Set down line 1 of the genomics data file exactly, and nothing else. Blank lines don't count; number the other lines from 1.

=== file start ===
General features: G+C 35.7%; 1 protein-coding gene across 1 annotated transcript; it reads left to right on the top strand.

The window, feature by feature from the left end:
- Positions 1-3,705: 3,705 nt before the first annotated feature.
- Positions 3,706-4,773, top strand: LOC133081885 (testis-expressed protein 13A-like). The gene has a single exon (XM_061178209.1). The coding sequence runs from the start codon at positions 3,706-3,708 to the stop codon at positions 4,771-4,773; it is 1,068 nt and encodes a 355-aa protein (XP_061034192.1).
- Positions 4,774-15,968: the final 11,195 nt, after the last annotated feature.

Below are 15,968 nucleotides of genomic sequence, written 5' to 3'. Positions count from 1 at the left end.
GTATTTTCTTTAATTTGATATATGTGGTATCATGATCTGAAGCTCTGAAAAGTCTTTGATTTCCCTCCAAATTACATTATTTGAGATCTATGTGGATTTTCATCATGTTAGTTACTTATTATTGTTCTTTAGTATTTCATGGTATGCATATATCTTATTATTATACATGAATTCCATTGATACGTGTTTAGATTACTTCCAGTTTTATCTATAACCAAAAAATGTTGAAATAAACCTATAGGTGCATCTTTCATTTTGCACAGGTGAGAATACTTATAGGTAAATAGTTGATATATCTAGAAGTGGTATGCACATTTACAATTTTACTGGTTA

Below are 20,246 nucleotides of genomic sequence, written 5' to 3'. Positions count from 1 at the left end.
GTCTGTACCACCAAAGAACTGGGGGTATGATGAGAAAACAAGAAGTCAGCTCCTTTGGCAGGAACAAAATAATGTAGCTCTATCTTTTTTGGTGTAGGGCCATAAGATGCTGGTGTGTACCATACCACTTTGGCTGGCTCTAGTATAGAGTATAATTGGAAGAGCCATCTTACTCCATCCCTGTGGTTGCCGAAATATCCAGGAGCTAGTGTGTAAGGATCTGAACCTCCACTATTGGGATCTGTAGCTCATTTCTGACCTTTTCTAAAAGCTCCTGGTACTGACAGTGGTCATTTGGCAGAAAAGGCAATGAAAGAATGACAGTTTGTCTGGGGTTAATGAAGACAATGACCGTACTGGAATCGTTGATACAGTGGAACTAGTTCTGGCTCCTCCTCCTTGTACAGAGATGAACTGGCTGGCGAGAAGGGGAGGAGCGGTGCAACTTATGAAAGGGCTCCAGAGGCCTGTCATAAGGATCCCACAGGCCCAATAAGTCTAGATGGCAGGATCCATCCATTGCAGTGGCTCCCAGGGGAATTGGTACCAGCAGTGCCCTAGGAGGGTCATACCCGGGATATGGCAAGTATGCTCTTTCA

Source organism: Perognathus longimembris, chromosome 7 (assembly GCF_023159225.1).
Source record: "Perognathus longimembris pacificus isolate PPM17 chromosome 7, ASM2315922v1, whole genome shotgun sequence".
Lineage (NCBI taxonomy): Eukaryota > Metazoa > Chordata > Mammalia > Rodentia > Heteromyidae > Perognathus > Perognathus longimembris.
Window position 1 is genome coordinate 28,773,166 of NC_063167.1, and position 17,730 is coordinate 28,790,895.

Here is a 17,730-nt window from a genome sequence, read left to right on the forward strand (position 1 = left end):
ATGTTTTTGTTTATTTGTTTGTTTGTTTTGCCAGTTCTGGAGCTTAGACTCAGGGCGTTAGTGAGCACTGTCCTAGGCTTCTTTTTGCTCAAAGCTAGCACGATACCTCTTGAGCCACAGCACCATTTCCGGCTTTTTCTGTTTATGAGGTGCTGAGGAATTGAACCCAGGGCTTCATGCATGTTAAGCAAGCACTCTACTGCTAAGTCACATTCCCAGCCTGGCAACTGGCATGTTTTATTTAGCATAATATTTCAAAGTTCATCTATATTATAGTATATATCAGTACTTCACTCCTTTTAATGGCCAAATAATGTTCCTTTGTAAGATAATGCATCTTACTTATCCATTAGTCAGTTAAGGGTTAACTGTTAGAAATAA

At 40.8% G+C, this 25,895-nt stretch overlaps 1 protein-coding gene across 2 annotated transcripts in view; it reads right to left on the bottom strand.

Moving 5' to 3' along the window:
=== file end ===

General features: G+C 35.7%; 1 protein-coding gene across 1 annotated transcript; it reads left to right on the top strand.